photos by Shannon Claire
[Editor's note: This guest column previews Son of 76's final show at The Zoo Bar on Friday starting at 9 p.m. RSVP here.]
Like most artists, the music I’ve written as Son of 76 is intimately connected to my life experience. As I’ve been running through the catalog of our three albums in preparation for our last show, I have relived many of those experiences. Doing so, I realize that now is definitely the time to close the book on this chapter of my life and music.
I’ve always wondered how some artists are able to continue playing songs they had written decades before. For me, there is a sense of urgency that is essential to a song and its ability to make an emotional connection with the listener. Unfortunately, that means the performer must embody that particular feeling every time they perform the song.
Over the last seven years, a lot of the songs that once meant the world to me have now become old ideas. They have taken on a life of their own, yes, but I would rather leave those feelings where they were born, rather than carry them into the future with me.
“Son of 76 has more in common with classic American rock acts like Warren Zevon and Springsteen… It’s Hoyer’s voice, which lies somewhere between Tom Waits, Dr. John and Elvis, that ties the styles together into something uniquely cinematic, original and thoroughly authentic.” — Tim McMahan of Lazy-i
Werner Althaus, Son of 76 guitarist, told me shortly after the birth of my daughter and my wedding day, “I guess it’s all over now. You can’t write any more. You’re happy now.” I laughed it off at the time. But in hindsight, he was absolutely right. The majority of material for Son of 76 came from a dark period in my life, full of bad love and self-destructive behavior, contrasted by the late 20s, early 30s drive to define yourself once and for all and get down to business.
The music helped me grow through that period in my life and served as a vessel to be heard over the static and chatter I was surrounded by. As of now, I have a great deal of happiness and understand better than ever what is important to me. The rebel spirit often personified by Son of 76 has not faded, but has now become more about positive change, rather than playing the victim. I am still laboring at moving people through music.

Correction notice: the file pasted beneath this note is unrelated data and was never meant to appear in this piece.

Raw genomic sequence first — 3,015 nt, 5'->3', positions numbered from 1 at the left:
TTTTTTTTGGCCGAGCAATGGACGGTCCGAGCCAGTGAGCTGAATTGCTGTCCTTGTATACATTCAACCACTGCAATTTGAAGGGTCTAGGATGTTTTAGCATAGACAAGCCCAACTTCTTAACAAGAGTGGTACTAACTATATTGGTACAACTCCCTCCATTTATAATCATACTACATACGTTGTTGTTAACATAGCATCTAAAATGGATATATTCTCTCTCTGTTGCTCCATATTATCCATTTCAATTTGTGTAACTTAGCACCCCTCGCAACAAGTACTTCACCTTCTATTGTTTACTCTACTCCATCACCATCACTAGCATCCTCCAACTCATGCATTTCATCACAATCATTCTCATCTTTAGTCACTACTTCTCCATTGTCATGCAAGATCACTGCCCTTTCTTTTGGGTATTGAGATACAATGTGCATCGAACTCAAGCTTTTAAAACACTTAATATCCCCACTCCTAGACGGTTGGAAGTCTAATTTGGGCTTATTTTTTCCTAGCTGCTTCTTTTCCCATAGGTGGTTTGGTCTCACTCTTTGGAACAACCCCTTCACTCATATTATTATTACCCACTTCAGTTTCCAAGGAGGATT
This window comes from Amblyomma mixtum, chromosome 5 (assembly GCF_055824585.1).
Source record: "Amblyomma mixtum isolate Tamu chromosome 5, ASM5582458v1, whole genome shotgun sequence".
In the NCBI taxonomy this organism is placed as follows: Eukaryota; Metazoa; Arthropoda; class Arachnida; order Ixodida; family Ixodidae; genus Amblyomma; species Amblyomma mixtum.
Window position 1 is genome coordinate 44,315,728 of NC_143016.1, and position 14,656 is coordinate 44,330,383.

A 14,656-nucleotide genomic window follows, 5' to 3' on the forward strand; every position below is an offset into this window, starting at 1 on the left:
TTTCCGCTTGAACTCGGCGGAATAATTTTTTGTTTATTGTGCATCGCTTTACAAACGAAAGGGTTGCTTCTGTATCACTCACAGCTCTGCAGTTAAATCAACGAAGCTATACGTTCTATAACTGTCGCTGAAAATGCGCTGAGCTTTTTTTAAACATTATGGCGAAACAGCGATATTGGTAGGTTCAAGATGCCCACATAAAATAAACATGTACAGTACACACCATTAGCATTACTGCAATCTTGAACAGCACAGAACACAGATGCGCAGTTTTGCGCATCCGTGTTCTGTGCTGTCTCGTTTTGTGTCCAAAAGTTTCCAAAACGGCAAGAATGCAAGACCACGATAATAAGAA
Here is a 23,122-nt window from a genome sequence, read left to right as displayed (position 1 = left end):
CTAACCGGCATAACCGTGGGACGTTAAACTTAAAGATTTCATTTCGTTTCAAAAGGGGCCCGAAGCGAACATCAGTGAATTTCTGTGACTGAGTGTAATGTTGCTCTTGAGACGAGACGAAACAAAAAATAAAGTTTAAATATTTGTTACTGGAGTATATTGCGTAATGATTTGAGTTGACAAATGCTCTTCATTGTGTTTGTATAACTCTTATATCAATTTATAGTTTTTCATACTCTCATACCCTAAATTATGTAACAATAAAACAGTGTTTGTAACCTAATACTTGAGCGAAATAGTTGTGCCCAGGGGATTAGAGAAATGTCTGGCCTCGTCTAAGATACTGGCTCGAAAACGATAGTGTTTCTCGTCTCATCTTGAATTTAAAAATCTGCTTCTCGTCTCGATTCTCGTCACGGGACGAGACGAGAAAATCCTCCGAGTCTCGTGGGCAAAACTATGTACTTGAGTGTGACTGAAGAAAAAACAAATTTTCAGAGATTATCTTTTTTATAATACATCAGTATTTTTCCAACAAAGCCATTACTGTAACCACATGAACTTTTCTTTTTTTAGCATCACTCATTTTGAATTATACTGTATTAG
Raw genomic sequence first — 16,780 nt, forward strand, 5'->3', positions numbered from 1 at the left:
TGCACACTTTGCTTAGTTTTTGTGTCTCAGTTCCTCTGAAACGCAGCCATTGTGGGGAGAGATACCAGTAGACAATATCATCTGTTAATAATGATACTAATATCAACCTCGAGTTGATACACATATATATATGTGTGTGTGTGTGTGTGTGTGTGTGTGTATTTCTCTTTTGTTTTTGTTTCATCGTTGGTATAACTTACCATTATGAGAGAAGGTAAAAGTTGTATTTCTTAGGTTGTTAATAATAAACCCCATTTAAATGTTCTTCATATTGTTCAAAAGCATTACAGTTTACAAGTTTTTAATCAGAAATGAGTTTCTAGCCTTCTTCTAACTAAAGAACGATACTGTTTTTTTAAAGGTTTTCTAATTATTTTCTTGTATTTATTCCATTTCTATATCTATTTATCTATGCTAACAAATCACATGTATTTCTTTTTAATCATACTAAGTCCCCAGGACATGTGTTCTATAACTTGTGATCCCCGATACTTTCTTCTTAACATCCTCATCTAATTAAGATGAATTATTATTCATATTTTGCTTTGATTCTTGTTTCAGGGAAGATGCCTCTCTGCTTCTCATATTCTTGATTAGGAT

“Contemporary, vibey R&B-noir that wails, rocks, croons, shakes and howls. Funky, danceable music with fine original songs by soulful singer Joshua Hoyer galvanized by an accomplished ensemble of musicians.” — B.J. Huchtemann of The Reader.
I had once hoped that Son of 76 would gain the affections of a record label and a regional/national audience. But in the end, I realize that the music served its purpose. I made lasting connections with some of the listeners. We stumbled through hard times together. We let the “evening become the night.” It wasn’t a legion of listeners, no. But it was a pretty loyal group of 200 to 300 people that fed off the expression I found in some very dark places. As an artist, you can’t ask for much more.
That being said, our last show is going to be part reminiscing and remembering, but don’t doubt it, there’s going to be some dancing and drinking as well. Thanks to all of those folks that came to our shows and bought our albums over the last seven years. We appreciate you.
Josh Hoyer is a Hear Nebraska contributor. Tell us what Son of 76 meant to you in the comments below, and see the band for a final time at The Zoo Bar on Friday at 9 p.m. After that, Hoyer will perform under the name Josh Hoyer and the Shadowboxers, with their first show scheduled on Dec. 28.